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Speech Coding in the Brain: Representation of Vowel Formants by Midbrain Neurons Tuned to Sound Fluctuations(1,2,3).

Carney LH, Li T, McDonough JM - eNeuro (2015)

Bottom Line: Additionally, a successful neural code must function for speech in background noise at levels that are tolerated by listeners.The model presented here resolves these problems, and incorporates several key response properties of the nonlinear auditory periphery, including saturation, synchrony capture, and phase locking to both fine structure and envelope temporal features.The hypothesized code is supported by electrophysiological recordings from the inferior colliculus of awake rabbits.

View Article: PubMed Central - HTML - PubMed

Affiliation: Departments of Biomedical Engineering, and Neurobiology & Anatomy, University of Rochester , Rochester, New York 14642.

ABSTRACT
Current models for neural coding of vowels are typically based on linear descriptions of the auditory periphery, and fail at high sound levels and in background noise. These models rely on either auditory nerve discharge rates or phase locking to temporal fine structure. However, both discharge rates and phase locking saturate at moderate to high sound levels, and phase locking is degraded in the CNS at middle to high frequencies. The fact that speech intelligibility is robust over a wide range of sound levels is problematic for codes that deteriorate as the sound level increases. Additionally, a successful neural code must function for speech in background noise at levels that are tolerated by listeners. The model presented here resolves these problems, and incorporates several key response properties of the nonlinear auditory periphery, including saturation, synchrony capture, and phase locking to both fine structure and envelope temporal features. The model also includes the properties of the auditory midbrain, where discharge rates are tuned to amplitude fluctuation rates. The nonlinear peripheral response features create contrasts in the amplitudes of low-frequency neural rate fluctuations across the population. These patterns of fluctuations result in a response profile in the midbrain that encodes vowel formants over a wide range of levels and in background noise. The hypothesized code is supported by electrophysiological recordings from the inferior colliculus of awake rabbits. This model provides information for understanding the structure of cross-linguistic vowel spaces, and suggests strategies for automatic formant detection and speech enhancement for listeners with hearing loss.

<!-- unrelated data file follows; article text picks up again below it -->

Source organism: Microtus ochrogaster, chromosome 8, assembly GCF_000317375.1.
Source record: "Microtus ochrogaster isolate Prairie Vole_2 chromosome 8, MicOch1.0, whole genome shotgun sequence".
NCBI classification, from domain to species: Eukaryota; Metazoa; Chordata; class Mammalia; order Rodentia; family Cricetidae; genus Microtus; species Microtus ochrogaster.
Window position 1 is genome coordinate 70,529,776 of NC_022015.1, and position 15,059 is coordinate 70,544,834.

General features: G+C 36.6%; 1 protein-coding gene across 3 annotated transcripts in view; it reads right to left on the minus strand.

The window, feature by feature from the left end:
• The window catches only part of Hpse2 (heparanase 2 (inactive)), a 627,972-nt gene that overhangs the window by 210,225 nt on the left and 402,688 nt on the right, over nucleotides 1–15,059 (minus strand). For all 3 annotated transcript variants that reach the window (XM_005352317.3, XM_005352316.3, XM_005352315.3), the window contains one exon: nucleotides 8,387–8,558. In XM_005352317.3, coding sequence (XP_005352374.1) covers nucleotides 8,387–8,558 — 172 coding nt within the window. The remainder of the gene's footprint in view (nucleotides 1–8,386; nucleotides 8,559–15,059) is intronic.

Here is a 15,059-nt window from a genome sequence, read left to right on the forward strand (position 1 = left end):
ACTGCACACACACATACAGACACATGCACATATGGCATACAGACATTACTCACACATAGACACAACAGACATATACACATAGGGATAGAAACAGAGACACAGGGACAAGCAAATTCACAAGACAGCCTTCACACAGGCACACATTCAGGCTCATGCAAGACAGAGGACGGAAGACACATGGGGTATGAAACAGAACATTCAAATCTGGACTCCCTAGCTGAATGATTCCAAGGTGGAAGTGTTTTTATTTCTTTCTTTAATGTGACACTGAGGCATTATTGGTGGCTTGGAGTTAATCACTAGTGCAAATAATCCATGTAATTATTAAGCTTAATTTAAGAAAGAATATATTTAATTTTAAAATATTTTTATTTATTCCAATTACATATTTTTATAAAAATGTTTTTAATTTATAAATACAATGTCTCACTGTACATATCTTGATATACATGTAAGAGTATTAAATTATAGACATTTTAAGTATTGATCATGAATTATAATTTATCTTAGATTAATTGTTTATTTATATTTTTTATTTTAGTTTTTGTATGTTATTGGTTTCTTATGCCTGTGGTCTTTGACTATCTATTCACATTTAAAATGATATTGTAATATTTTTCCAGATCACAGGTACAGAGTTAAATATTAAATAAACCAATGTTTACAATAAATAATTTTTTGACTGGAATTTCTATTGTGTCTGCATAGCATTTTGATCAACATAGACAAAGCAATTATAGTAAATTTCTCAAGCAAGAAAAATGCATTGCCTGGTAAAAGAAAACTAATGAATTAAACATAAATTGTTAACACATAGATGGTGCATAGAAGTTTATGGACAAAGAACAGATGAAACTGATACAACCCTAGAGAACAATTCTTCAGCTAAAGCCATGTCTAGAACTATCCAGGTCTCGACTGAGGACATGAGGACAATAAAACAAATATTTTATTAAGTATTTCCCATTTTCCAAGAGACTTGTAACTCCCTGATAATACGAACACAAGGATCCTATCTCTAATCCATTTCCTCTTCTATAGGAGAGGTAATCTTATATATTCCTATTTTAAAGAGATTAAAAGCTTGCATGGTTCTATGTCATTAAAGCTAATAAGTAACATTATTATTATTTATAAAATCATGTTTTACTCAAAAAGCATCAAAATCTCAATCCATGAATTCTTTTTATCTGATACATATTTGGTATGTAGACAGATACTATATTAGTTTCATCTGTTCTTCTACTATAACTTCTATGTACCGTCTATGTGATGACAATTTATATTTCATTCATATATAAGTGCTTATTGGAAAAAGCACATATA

No MeSH data available.


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A–C, Population rate profiles for model AN (A), BP (B), and LPBR (C) cells in response to the vowel /æ/ (had) for a range of SNRs. Vowel levels were fixed at 65 dB SPL; the noise level increases toward the bottom of plots. A, Saturation of AN rates by the added noise obscures representations of formant frequencies, especially in the F2 region. B, Dips in the average discharge rate profile that indicate the first two formants in the BP population response deteriorate gradually as SNR decreases (toward the bottom of the plot). C, Peaks in the rate profile versus SNR for model LPBR cells also deteriorate as SNR decreases. Arrow and horizontal dashed lines indicate the approximate SRT for listeners with normal hearing (Festen and Plomp, 1990). Model parameters are the same as in Fig. 3B.